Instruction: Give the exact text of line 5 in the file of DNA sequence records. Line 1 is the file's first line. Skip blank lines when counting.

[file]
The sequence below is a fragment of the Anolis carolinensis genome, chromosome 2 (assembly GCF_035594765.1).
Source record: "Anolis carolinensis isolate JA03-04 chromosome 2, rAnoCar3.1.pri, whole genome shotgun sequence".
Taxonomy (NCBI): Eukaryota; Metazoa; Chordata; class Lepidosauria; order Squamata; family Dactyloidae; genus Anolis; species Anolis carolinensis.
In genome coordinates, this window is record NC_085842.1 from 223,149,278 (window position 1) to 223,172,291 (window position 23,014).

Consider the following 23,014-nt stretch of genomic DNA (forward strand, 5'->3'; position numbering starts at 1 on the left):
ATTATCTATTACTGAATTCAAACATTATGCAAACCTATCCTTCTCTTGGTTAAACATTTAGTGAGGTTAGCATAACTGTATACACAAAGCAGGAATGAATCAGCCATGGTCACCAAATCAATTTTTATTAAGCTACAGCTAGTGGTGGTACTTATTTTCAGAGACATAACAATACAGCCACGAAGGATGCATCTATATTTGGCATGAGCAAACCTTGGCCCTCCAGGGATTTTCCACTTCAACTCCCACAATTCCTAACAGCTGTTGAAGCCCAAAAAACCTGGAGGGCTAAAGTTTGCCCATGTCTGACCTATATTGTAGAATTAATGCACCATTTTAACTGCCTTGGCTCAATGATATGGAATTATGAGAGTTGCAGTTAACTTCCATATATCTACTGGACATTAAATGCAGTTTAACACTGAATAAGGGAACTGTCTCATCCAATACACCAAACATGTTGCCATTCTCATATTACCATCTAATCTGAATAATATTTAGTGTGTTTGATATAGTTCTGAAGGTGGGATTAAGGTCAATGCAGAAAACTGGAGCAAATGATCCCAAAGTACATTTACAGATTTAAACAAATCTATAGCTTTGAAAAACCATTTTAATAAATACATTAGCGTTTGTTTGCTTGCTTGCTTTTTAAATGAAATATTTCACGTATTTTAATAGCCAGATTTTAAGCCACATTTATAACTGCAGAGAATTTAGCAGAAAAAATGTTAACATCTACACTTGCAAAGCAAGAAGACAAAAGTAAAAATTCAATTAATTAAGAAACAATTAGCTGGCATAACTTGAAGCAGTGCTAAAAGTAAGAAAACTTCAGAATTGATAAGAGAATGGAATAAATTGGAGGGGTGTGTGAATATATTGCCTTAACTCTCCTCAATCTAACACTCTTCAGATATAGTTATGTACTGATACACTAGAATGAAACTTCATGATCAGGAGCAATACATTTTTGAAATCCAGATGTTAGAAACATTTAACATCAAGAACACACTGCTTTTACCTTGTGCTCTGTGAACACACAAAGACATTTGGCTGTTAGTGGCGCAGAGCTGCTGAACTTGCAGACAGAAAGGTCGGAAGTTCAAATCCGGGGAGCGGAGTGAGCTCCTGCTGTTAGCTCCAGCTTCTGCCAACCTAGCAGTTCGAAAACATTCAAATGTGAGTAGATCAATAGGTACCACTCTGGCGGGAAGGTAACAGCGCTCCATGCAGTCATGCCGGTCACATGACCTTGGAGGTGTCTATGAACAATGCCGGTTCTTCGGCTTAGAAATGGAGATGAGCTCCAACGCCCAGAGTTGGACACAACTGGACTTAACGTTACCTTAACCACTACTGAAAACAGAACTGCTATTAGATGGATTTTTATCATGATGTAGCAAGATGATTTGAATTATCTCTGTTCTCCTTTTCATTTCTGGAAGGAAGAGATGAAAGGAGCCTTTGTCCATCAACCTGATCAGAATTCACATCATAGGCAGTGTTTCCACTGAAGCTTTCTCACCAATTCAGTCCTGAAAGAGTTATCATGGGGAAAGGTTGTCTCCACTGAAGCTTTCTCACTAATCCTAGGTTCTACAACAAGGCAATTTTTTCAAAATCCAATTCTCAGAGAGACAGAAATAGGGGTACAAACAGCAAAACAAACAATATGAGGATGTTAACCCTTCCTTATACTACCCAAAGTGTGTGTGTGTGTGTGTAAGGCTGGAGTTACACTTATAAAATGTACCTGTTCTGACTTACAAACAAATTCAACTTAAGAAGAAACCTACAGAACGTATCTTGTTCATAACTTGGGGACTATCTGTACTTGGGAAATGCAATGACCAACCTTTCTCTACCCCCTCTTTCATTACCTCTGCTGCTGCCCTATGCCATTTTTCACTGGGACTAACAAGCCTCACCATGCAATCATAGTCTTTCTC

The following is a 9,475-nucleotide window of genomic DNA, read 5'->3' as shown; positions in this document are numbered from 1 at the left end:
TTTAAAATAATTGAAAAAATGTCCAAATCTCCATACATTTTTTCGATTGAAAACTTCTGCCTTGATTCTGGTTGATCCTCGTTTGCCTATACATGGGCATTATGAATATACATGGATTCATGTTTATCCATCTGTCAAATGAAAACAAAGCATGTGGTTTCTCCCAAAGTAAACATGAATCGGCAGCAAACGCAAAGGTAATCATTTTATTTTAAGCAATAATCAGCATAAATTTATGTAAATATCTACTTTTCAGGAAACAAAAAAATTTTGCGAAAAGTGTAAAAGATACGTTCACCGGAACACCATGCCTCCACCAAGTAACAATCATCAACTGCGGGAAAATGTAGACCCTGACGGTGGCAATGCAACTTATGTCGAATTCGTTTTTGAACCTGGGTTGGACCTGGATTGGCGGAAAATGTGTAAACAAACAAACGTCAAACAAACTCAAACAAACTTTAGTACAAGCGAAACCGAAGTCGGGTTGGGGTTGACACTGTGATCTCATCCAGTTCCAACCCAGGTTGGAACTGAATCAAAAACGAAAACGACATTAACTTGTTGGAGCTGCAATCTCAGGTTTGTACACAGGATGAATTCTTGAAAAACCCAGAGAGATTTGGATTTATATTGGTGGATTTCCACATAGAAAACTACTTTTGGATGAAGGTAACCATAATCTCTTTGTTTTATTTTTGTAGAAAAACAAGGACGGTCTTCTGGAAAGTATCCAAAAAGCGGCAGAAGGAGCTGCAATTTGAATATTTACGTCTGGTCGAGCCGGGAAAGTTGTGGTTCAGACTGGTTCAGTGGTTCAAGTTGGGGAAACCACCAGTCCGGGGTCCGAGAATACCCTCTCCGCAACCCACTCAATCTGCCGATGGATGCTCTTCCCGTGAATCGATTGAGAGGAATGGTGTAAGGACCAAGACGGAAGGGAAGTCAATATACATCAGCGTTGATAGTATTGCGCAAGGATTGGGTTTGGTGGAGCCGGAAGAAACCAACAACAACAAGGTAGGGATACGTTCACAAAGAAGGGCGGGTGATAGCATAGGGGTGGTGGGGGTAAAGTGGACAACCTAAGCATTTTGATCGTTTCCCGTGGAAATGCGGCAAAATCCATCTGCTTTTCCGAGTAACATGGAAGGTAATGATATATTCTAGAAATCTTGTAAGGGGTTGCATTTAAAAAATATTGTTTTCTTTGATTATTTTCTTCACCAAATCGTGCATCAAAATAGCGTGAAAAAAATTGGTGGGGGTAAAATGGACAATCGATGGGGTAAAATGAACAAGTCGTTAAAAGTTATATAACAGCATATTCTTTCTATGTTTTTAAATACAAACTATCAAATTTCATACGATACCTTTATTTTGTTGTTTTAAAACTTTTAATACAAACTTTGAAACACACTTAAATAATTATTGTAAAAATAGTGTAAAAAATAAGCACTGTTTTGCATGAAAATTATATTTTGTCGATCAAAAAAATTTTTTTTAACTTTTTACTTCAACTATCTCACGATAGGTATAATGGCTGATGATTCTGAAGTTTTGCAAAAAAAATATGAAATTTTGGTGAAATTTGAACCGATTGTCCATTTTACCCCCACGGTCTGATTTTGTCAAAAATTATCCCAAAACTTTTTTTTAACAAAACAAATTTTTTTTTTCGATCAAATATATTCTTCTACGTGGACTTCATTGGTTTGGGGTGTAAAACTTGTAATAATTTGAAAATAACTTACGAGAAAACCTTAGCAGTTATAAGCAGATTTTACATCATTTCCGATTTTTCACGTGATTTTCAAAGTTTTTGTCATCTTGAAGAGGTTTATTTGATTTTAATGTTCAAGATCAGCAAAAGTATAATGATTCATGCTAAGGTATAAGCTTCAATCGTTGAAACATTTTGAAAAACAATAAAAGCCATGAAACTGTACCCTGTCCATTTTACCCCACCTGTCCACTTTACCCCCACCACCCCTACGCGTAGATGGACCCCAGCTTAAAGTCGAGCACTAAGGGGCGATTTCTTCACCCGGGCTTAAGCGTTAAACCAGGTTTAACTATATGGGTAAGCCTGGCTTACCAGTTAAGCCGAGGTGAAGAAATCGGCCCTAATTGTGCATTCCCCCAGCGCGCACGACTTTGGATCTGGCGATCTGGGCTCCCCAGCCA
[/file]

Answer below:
Consider the following 23,014-nt stretch of genomic DNA (forward strand, 5'->3'; position numbering starts at 1 on the left):